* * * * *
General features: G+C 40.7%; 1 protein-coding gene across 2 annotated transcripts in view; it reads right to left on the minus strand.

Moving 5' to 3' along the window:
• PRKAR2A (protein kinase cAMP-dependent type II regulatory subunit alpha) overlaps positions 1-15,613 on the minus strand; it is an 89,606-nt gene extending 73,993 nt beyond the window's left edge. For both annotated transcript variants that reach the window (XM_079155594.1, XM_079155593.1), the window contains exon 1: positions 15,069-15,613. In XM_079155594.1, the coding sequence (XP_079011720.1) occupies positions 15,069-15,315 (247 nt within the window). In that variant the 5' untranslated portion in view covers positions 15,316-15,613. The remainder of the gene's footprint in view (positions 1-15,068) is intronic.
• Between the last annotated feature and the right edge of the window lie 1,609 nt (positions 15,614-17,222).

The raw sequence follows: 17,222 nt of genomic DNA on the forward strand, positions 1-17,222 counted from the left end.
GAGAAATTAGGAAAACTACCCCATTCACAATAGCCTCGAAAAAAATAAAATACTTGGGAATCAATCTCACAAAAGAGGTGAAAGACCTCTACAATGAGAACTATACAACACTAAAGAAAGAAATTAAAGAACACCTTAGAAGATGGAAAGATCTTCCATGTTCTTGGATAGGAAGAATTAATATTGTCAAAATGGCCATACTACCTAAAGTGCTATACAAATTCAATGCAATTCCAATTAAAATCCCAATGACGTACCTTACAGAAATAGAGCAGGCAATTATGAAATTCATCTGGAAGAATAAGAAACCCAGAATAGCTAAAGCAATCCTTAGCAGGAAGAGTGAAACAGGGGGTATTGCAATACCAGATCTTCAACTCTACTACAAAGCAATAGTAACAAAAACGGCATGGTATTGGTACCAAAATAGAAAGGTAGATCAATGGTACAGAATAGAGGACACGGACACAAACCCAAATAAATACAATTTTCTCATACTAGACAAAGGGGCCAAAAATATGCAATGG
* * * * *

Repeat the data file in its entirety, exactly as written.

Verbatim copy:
General features: G+C 40.7%; 1 protein-coding gene across 2 annotated transcripts in view; it reads right to left on the minus strand.

Moving 5' to 3' along the window:
• PRKAR2A (protein kinase cAMP-dependent type II regulatory subunit alpha) overlaps positions 1-15,613 on the minus strand; it is an 89,606-nt gene extending 73,993 nt beyond the window's left edge. For both annotated transcript variants that reach the window (XM_079155594.1, XM_079155593.1), the window contains exon 1: positions 15,069-15,613. In XM_079155594.1, the coding sequence (XP_079011720.1) occupies positions 15,069-15,315 (247 nt within the window). In that variant the 5' untranslated portion in view covers positions 15,316-15,613. The remainder of the gene's footprint in view (positions 1-15,068) is intronic.
• Between the last annotated feature and the right edge of the window lie 1,609 nt (positions 15,614-17,222).

The raw sequence follows: 17,222 nt of genomic DNA on the forward strand, positions 1-17,222 counted from the left end.
GAGAAATTAGGAAAACTACCCCATTCACAATAGCCTCGAAAAAAATAAAATACTTGGGAATCAATCTCACAAAAGAGGTGAAAGACCTCTACAATGAGAACTATACAACACTAAAGAAAGAAATTAAAGAACACCTTAGAAGATGGAAAGATCTTCCATGTTCTTGGATAGGAAGAATTAATATTGTCAAAATGGCCATACTACCTAAAGTGCTATACAAATTCAATGCAATTCCAATTAAAATCCCAATGACGTACCTTACAGAAATAGAGCAGGCAATTATGAAATTCATCTGGAAGAATAAGAAACCCAGAATAGCTAAAGCAATCCTTAGCAGGAAGAGTGAAACAGGGGGTATTGCAATACCAGATCTTCAACTCTACTACAAAGCAATAGTAACAAAAACGGCATGGTATTGGTACCAAAATAGAAAGGTAGATCAATGGTACAGAATAGAGGACACGGACACAAACCCAAATAAATACAATTTTCTCATACTAGACAAAGGGGCCAAAAATATGCAATGG